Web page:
Study: Race fears linger like dread of snakes - Science - MSNBC.com:
Researchers find negative reactions may be changed with socialization
New research shows that we have a hard time letting go of fears associated with members of a different race. This apparent predisposition was reduced in those who had been involved in interracial dating.
The basic experiment paired mild electric shocks with pictures of male faces, as well as various animals. When the shocks were removed, the subjects continued to react fearfully to the faces of a different race.
“What was most surprising for me was that the responses were equal for black and white participants,” said Elizabeth Phelps from New York University. “In our culture, we have certain stereotypes, which might make you expect a white person to hold onto negative associations with black males. But black persons had a similar reaction toward white males.”
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Phelps and her colleagues measured a fear response by increased sweating in their adult subjects. As previous experiments have shown, images of snakes and spiders elicited a response even after the shocks stopped, while the negative emotional reaction to birds and butterflies quickly subsided.
This bias toward different animals is thought to be inherent as opposed to learned. Humans who were born wary of snakes and spiders had a better chance to survive. An evolutionary basis is supported by other research with primates. Lab monkeys, who had never seen a real snake in their life, showed persistent fear of a toy snake, but not a toy bunny.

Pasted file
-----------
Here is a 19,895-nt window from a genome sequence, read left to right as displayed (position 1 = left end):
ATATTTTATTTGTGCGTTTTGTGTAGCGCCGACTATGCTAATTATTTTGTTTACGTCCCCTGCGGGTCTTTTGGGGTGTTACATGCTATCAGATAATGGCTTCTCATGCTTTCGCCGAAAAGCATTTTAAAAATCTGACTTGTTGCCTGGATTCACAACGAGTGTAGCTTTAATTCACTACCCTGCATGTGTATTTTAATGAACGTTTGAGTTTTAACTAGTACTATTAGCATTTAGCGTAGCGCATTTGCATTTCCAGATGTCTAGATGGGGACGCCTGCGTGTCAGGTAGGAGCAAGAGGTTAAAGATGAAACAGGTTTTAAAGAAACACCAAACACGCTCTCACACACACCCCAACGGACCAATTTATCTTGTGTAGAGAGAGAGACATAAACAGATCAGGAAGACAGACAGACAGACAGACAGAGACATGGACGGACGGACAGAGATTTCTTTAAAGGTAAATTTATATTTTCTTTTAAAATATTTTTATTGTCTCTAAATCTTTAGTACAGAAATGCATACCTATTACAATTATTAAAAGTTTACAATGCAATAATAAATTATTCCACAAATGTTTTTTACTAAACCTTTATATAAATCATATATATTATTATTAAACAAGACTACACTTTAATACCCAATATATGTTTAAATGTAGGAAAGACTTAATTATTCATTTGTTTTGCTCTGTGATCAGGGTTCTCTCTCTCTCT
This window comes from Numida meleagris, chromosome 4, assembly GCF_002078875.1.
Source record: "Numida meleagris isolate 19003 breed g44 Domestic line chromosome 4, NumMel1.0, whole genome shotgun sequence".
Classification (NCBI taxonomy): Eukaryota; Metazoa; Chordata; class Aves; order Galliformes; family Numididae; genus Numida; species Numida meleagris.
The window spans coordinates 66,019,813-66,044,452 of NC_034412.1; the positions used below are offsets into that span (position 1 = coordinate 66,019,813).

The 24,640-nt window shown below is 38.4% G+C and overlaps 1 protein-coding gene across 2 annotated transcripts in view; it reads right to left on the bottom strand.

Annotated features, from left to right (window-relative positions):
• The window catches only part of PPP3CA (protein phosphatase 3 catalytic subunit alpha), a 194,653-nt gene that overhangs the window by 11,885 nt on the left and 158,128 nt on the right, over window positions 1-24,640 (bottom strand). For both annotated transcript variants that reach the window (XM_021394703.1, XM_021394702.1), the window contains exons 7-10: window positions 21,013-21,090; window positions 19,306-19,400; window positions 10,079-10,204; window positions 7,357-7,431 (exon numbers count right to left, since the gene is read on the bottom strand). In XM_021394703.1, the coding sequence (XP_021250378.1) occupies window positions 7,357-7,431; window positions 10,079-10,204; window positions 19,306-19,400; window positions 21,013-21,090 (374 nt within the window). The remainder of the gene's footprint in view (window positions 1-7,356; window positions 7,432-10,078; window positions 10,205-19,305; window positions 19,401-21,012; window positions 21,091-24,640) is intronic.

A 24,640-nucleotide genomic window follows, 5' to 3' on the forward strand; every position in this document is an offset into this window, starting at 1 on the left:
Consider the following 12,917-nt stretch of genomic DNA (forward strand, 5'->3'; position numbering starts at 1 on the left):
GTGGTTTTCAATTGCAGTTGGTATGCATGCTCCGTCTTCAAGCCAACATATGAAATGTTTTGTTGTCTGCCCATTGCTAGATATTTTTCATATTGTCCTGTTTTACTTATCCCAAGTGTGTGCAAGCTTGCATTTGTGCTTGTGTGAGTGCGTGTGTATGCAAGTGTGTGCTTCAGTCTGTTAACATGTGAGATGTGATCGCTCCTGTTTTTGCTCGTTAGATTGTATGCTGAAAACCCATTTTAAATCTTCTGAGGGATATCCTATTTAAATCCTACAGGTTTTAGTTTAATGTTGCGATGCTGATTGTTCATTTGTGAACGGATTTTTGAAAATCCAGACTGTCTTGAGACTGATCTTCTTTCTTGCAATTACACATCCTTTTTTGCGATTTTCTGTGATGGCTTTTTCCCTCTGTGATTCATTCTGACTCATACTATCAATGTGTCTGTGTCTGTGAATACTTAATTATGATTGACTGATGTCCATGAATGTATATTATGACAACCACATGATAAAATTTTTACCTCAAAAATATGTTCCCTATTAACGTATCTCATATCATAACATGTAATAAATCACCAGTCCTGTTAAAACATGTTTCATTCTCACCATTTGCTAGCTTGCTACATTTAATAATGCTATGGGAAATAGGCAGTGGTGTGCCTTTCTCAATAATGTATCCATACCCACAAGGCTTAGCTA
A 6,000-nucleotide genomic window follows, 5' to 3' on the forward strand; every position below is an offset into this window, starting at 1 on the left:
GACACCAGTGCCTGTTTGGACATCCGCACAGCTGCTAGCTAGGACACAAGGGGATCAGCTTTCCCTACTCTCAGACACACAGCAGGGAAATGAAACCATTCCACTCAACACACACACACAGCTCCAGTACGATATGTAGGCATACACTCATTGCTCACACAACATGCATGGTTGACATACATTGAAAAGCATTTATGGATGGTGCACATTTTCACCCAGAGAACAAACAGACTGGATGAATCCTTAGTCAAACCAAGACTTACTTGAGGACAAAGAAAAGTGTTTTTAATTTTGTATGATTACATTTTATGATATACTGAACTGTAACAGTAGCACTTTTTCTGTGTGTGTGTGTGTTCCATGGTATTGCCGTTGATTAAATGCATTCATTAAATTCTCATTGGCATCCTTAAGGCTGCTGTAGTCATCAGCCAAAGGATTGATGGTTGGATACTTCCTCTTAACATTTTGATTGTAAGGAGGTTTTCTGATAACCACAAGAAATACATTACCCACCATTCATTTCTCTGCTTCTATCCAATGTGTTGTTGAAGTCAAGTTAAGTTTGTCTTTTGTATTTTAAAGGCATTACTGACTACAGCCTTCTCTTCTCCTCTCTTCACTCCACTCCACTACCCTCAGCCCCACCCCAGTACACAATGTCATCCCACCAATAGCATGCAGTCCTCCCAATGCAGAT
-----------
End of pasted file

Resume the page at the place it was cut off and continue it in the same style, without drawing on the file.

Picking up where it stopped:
When the subjects were presented images of unfamiliar black and white men with neutral facial expressions, the fear response lingered only for those images of the racial outgroup, as depicted by a man from a different race than the subject.
“The pattern of response was essentially identical for the classical cases of snakes and spiders as for the racial outgroups,” Phelps told LiveScience.
The tendency to hold onto these racial fears may influence how we think. We may more readily remember negative information about the other race, and it will be harder to change our initial impressions."